For an adventure brimming with exciting activities, set in a backdrop of stunning scenery and with incredibly intense and diverse ecology to boot, you need look no further than Central America’s prime destination – Costa Rica, officially the happiest country in the world! Here’s a run down of the top experiences it has to offer:
White water rafting
Costa Rica has some of the best white water rafting in the world, and the Pacuare, host of this year’s World Rafting Championships, is especially tantalising, both for its scenery and adrenaline-fuelled rapids. This particular trip was arranged by the highly commendable Exploradores Outdoors. The main advantage of this over other companies is that it will pick you up from one part of the country and drop you in another, saving valuable time and money. For $99 all inclusive, you can test your nerves on 52 rapids spread over 30 km of breathtaking landscape. Speaking from experience, I suggest you ‘get down’ the second you hear the guide’s warning. Being dragged along the riverbed by strong currents is not for the faint hearted!
Dominical, on the west coast of the country, has become a distinguished surfer’s haven, and on first glimpse of the crashing 10-foot waves, it’s easy to see why. In fact, there’s not much else to do in the area. To those more accustomed to the soft, chilled out beaches of Manuel Antonio or the Nicoya Peninsula, this one can seem rather rough and intimidating, but once you’ve caught your first break, you’ll be hooked. There are a few surf schools that offer lessons and then happily leave you to your own devices among the rip tides, should you choose to brave it! It only took a few tries before I was standing up – in a questionable posture and on the biggest board ever made – but we all have to start somewhere, so hi5 to Junior, my teacher!
Zip lines were introduced to Costa Rica in the 1970s and have become synonymous with the country. Although it’s possible to join a canopy tour in almost any national park, Monteverde is the principal attraction. Steel cables up to 1 km in length and strung between platforms hundreds of metres above the canopy offer access to remote parts of the forest and a privileged vantage point to spot wildlife. But it’s not all about the lush panoramas. Leave your steady legs behind as you traverse semi-transparent walkways and put all your faith in a harness that will carry you from one magnificent tree to the next. For an extra buzz, sign up for a tour that includes a tarzan swing, a tree rappel and, best of all, a ‘Superman’ zip – the closest you will ever come to free flying! Extremo tours is a bargain at $45, but make sure you take waterproofs to avoid dampening the experience.
Costa Rica is a country crammed with activities that accelerate the heart rate, so it may come as a surprise that the two most nerve-wracking ordeals of my trip were a very bumpy boat ride over the swells of the Pacific and a morning’s horse trekking near La Fortuna! Listen carefully to advice on controlling your new four-legged friend and hold on tight because, regardless of previous experience, you will soon be galloping ten to the dozen and negotiating precarious steep ravines as you fight to retain your balance. Nevertheless, it’s a fantastic experience, and feeling the wind rush by is a refreshing release from the stifling humidity. A mildly strenuous guided hike on foot to the plunge pool of a striking waterfall for a cooling dip is included and well worth the effort. It’s possible to take this trip in the morning and return to La Fortuna in time to catch the popular jeep-boat-jeep transfer to Monteverde at 1pm. This option is cheaper and more scenic than opting to inlcude a horse ride in the transfer itself. Most accommodation in the area will book local excursions on your behalf. However, I can vouch for the efficient service and competitive prices of Arenal Backpacker’s Resort.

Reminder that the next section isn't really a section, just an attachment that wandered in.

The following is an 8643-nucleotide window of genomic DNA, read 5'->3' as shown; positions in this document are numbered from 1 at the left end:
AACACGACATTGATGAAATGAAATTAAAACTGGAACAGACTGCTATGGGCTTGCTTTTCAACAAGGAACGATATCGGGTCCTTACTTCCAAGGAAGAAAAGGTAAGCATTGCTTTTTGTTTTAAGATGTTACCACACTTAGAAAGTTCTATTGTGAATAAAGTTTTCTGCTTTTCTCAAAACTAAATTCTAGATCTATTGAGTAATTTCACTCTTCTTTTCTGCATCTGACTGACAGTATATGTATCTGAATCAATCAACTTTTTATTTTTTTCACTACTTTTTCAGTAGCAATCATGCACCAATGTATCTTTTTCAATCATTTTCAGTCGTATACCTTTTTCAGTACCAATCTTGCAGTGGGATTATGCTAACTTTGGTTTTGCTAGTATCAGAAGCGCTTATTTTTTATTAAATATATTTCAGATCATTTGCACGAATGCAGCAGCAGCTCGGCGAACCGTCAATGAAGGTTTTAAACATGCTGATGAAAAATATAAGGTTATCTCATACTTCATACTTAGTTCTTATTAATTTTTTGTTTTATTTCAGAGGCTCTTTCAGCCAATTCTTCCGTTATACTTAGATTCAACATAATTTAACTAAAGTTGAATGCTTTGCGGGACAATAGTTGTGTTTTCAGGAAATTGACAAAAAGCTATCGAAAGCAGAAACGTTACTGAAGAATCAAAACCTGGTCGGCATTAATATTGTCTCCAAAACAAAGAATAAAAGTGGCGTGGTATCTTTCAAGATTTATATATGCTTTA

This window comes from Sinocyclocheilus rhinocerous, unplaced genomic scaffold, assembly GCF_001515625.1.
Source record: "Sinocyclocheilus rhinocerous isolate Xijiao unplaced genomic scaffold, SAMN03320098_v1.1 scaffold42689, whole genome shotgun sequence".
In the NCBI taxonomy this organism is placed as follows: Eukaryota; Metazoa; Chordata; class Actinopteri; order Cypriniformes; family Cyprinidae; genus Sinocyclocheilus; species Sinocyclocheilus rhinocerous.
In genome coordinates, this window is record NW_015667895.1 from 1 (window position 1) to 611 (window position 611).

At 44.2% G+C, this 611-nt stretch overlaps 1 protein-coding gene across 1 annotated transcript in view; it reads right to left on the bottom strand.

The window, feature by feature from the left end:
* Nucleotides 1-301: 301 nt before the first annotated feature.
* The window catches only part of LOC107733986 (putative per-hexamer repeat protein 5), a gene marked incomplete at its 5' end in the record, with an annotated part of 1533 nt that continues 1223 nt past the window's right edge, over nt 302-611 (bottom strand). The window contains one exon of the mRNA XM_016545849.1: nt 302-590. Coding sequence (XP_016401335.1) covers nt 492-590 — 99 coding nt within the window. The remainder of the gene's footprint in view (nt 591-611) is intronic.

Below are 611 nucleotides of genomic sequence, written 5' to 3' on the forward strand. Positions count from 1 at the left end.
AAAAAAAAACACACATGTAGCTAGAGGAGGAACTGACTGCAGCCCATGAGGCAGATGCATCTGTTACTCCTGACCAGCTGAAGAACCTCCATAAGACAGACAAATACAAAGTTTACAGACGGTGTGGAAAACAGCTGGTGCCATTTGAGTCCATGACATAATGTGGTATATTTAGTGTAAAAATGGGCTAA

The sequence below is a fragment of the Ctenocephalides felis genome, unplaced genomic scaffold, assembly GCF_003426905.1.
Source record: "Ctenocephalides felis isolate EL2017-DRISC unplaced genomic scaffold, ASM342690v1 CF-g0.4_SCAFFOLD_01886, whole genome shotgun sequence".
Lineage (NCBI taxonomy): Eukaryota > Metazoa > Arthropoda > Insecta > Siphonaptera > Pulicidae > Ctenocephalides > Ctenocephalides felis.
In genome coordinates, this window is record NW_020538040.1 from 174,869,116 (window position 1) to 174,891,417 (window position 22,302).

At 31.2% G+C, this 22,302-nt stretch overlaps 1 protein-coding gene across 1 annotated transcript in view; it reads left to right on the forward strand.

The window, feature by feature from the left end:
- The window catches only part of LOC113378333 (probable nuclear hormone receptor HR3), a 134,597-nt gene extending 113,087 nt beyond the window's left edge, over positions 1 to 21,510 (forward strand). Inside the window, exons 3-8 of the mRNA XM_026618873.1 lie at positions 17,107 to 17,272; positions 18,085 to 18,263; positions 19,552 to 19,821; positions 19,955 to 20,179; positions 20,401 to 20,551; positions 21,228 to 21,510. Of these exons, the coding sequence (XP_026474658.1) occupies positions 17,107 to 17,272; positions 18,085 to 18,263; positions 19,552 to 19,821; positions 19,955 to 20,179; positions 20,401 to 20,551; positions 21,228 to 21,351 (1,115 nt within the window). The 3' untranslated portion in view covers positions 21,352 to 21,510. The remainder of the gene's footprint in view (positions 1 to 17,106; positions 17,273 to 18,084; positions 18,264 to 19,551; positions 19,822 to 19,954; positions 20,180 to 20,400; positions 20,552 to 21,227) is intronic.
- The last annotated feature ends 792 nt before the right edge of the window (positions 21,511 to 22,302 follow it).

While many companies offer ATV tours, quad bikes are also a popular mode of transport for ticos (as the locals are known affectionately). Unpredictable road conditions, especially during the rainy season, make them impassable to cars. Drake Bay is one of the most inaccessible parts of the country and remains largely undeveloped. Here, it’s not uncommon to see people caked in mud speeding by, and at one point I witnessed a man on horseback rescuing a bike from the clutches of a particularly boggy track! After heavy rains, sections of adjacent coastline are cut off entirely from the main town, with rivers too deep for even a quad to navigate – apparently a popular excuse for truant school children! If you mingle with the locals, you may well be privileged to hitch a ride on one of their vehicles, and even test your driving skills. For the record, I should never be given control!
With all these other activities to keep you fit and healthy, hiking through the national parks should be a breeze. Highlights include: a guided trek around the base of Arenal volcano, followed by blissful relaxation at the Tabacon thermal springs; summiting Central America’s second highest peak, Mount Chirripó; and exploring the wilderness and eclectic nature residing in Corcovado National Park. Various species of monkeys, sloths, racoons, snakes and irridescent birds are in abundance, and for those willing to put in the extra effort, it’s possible a tapir, coati or even puma may cross your path! For Corcovado, contact Corcovado Expeditions, and ask for Kenneth Mora as your guide.
Though not technically an adventure sport, Salsa dancing is still a great way to stay active and work off the cheesy nachos. The locals certainly know how to wiggle and, in any bar, you’ll find them more than willing to step up to the task of teaching you their favourite moves. Be prepared for steamy physical contact and some dizzying spins!